i. Acute exposure. In estimating acute dietary exposure, EPA used food consumption information from the United States Department of Agriculture (USDA) 1994-1996 and 1998 Nationwide Continuing Surveys of Food Intake by Individuals (CSFII). The following assumptions were made for the acute exposure assessments: A Tier 3, acute probabilistic dietary exposure assessment was conducted for all supported food uses and drinking water. Acute anticipated residues for many foods were derived using market basket survey and new field trial studies. Estimated concentrations of avermectin in drinking water were incorporated directly into the acute assessment.
ii. Chronic exposure. In conducting the chronic dietary exposure assessment EPA used the DEEM/FCID which incorporates food consumption data as reported by respondents in the USDA 1994-1996 and 1998 Nationwide CSFII, and accumulated exposure to the chemical for each commodity. Percent crop treated and anticipated residues refinements were used. A refined chronic dietary exposure assessment was conducted for the general U.S. population and various population subgroups. The assumptions of the assessment were anticipated residue estimates, PCT estimates for most of the commodities, and default DEEM processing factors when necessary. Estimated concentrations of avermectin in drinking water were incorporated directly into the chronic assessment.
iii. Cancer. An aggregate exposure assessment for the purpose of assessing cancer risk was not performed because avermectin has been classified as “not likely to be carcinogenic to humans.”
iv. Anticipated residue and PCT information. Section 408(b)(2)(E) of FFDCA authorizes EPA to use available data and information on the anticipated residue levels of pesticide residues in food and the actual levels of pesticide residues that have been measured in food. If EPA relies on such information, EPA must require pursuant to FFDCA section 408(f)(1) that data be provided 5 years after the tolerance is established, modified, or left in effect, demonstrating that the levels in food are not above the levels anticipated. For the present action, EPA will issue such data call-ins as are required by FFDCA section 408(b)(2)(E) and authorized under FFDCA section 408(f)(1). Data will be required to be submitted no later than 5 years from the date of issuance of this tolerance.
Section 408(b)(2)(F) of FFDCA states that the Agency may use data on the actual percent of food treated for assessing chronic dietary risk only if:
- Condition a: The data used are reliable and provide a valid basis to show what percentage of the food Start Printed Page 66778derived from such crop is likely to contain the pesticide residue.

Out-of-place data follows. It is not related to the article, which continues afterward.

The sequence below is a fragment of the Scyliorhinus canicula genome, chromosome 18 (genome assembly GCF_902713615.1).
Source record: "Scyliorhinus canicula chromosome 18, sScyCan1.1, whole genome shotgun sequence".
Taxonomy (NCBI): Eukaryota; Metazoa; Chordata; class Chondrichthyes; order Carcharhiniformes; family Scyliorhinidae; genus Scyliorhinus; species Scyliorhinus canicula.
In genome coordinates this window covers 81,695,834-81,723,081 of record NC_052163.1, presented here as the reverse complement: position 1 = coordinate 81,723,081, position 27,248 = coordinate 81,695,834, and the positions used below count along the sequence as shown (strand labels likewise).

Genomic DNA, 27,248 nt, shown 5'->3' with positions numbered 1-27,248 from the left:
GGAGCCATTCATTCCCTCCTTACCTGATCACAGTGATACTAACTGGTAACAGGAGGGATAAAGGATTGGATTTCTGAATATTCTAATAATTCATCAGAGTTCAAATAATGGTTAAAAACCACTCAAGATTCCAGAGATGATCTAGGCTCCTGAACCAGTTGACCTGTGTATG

- Condition b: The exposure estimate does not underestimate exposure for any significant subpopulation group.
- Condition c: Data are available on pesticide use and food consumption in a particular area, the exposure estimate does not understate exposure for the population in such area.
In addition, the Agency must provide for periodic evaluation of any estimates used. To provide for the periodic evaluation of the estimate of PCT as required by FFDCA section 408(b)(2)(F), EPA may require registrants to submit data on PCT.
The Agency used PCT information as follows:
Almonds 21%; avocado 20%; balsam pear 1%; cantaloupe 7%; casabas 1%; chayote fruit 1%; Chinese waxgourd 1%; cotton 3%; cress (garden, upland) 1%; cucumber 1%; grape 6%; hops 82%; honeydew melon 1%; plum 1%; pumpkin 1%; squash 1%; strawberry 44%; walnut 2%; watermelon 7%.
In most cases, EPA uses available data from United States Department of Agriculture/National Agricultural Statistics Service (USDA/NASS), proprietary market surveys, and the National Pesticide Use Database for the chemical/crop combination for the most recent 6 years. EPA uses an average PCT for chronic dietary risk analysis. The average PCT figure for each existing use is derived by combining available public and private market survey data for that use, averaging across all observations, and rounding to the nearest 5%, except for those situations in which the average PCT is less than one. In those cases, 1% is used as the average PCT and 2.5% is used as the maximum PCT. EPA uses a maximum PCT for acute dietary risk analysis. The maximum PCT figure is the highest observed maximum value reported within the recent 6 years of available public and private market survey data for the existing use and rounded up to the nearest multiple of 5%.